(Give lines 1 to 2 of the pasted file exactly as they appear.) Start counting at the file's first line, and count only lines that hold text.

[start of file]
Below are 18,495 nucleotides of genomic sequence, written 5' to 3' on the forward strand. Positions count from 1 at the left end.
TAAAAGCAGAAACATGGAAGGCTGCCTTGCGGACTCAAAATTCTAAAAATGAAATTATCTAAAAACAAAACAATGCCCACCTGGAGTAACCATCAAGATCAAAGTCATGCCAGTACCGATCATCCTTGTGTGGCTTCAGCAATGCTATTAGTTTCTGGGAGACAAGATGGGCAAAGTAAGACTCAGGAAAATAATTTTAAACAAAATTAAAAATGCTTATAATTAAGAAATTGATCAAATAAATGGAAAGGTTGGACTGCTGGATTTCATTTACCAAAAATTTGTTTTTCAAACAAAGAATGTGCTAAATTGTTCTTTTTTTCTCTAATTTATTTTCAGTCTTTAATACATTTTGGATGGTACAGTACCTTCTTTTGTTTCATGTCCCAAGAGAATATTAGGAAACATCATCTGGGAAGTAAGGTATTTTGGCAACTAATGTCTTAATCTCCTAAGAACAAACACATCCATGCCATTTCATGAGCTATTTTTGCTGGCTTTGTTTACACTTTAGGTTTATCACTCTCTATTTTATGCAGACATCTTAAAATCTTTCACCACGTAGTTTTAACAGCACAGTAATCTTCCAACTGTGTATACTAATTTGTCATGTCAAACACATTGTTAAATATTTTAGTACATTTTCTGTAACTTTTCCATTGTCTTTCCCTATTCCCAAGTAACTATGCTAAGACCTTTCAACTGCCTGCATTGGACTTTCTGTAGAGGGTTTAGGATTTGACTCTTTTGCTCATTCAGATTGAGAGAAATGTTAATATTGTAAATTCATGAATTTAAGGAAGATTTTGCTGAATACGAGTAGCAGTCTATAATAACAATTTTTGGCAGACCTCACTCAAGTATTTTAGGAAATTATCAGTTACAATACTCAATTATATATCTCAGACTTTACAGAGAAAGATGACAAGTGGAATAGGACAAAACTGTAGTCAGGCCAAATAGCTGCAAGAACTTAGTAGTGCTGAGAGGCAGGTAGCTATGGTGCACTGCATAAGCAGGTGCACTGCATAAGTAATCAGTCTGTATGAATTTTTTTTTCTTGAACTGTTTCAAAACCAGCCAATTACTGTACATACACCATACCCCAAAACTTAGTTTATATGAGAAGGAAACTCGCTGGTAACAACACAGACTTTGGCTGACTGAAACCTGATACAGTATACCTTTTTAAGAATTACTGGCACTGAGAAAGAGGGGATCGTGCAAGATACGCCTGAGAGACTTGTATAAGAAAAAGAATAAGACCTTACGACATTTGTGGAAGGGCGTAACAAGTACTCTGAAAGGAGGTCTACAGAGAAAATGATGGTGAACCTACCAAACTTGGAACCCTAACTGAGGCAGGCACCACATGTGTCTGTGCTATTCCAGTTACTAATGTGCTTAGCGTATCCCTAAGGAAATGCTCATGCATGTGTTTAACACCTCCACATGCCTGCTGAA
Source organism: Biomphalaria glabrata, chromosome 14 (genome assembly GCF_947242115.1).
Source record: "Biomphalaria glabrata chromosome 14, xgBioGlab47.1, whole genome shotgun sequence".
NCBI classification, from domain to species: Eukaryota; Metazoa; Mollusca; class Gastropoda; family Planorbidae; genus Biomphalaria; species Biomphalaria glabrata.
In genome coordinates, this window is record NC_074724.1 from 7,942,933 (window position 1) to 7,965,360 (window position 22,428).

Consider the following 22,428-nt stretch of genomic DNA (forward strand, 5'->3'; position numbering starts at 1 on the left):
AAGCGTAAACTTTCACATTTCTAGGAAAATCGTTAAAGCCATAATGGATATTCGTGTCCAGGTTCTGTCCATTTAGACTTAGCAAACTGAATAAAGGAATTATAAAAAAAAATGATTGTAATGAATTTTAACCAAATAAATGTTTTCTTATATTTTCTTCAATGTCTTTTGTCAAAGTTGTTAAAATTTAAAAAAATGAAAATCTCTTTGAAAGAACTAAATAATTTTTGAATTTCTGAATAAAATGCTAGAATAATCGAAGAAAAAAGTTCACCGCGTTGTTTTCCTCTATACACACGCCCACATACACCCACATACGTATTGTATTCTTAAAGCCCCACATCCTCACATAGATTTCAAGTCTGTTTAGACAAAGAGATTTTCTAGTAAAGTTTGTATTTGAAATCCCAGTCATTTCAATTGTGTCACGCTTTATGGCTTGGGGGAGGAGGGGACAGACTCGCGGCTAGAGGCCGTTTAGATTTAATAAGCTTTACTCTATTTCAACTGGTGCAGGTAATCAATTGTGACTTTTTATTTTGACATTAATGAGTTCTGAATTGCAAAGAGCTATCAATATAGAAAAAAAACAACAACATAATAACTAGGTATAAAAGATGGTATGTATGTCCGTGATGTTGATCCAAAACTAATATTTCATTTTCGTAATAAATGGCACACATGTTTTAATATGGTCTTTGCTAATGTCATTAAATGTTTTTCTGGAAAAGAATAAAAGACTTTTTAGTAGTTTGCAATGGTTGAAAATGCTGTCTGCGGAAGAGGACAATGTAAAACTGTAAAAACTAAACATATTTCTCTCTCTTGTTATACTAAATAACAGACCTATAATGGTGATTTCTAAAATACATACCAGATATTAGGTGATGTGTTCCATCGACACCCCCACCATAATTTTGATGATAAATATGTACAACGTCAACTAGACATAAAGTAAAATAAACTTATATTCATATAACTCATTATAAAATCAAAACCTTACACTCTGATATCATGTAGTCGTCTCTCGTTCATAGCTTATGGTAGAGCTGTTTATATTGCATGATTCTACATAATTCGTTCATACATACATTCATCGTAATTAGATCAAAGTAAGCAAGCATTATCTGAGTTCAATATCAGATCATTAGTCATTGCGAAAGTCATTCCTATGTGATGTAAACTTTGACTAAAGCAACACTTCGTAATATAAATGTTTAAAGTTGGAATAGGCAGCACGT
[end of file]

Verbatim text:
Below are 18,495 nucleotides of genomic sequence, written 5' to 3' on the forward strand. Positions count from 1 at the left end.
TAAAAGCAGAAACATGGAAGGCTGCCTTGCGGACTCAAAATTCTAAAAATGAAATTATCTAAAAACAAAACAATGCCCACCTGGAGTAACCATCAAGATCAAAGTCATGCCAGTACCGATCATCCTTGTGTGGCTTCAGCAATGCTATTAGTTTCTGGGAGACAAGATGGGCAAAGTAAGACTCAGGAAAATAATTTTAAACAAAATTAAAAATGCTTATAATTAAGAAATTGATCAAATAAATGGAAAGGTTGGACTGCTGGATTTCATTTACCAAAAATTTGTTTTTCAAACAAAGAATGTGCTAAATTGTTCTTTTTTTCTCTAATTTATTTTCAGTCTTTAATACATTTTGGATGGTACAGTACCTTCTTTTGTTTCATGTCCCAAGAGAATATTAGGAAACATCATCTGGGAAGTAAGGTATTTTGGCAACTAATGTCTTAATCTCCTAAGAACAAACACATCCATGCCATTTCATGAGCTATTTTTGCTGGCTTTGTTTACACTTTAGGTTTATCACTCTCTATTTTATGCAGACATCTTAAAATCTTTCACCACGTAGTTTTAACAGCACAGTAATCTTCCAACTGTGTATACTAATTTGTCATGTCAAACACATTGTTAAATATTTTAGTACATTTTCTGTAACTTTTCCATTGTCTTTCCCTATTCCCAAGTAACTATGCTAAGACCTTTCAACTGCCTGCATTGGACTTTCTGTAGAGGGTTTAGGATTTGACTCTTTTGCTCATTCAGATTGAGAGAAATGTTAATATTGTAAATTCATGAATTTAAGGAAGATTTTGCTGAATACGAGTAGCAGTCTATAATAACAATTTTTGGCAGACCTCACTCAAGTATTTTAGGAAATTATCAGTTACAATACTCAATTATATATCTCAGACTTTACAGAGAAAGATGACAAGTGGAATAGGACAAAACTGTAGTCAGGCCAAATAGCTGCAAGAACTTAGTAGTGCTGAGAGGCAGGTAGCTATGGTGCACTGCATAAGCAGGTGCACTGCATAAGTAATCAGTCTGTATGAATTTTTTTTTCTTGAACTGTTTCAAAACCAGCCAATTACTGTACATACACCATACCCCAAAACTTAGTTTATATGAGAAGGAAACTCGCTGGTAACAACACAGACTTTGGCTGACTGAAACCTGATACAGTATACCTTTTTAAGAATTACTGGCACTGAGAAAGAGGGGATCGTGCAAGATACGCCTGAGAGACTTGTATAAGAAAAAGAATAAGACCTTACGACATTTGTGGAAGGGCGTAACAAGTACTCTGAAAGGAGGTCTACAGAGAAAATGATGGTGAACCTACCAAACTTGGAACCCTAACTGAGGCAGGCACCACATGTGTCTGTGCTATTCCAGTTACTAATGTGCTTAGCGTATCCCTAAGGAAATGCTCATGCATGTGTTTAACACCTCCACATGCCTGCTGAA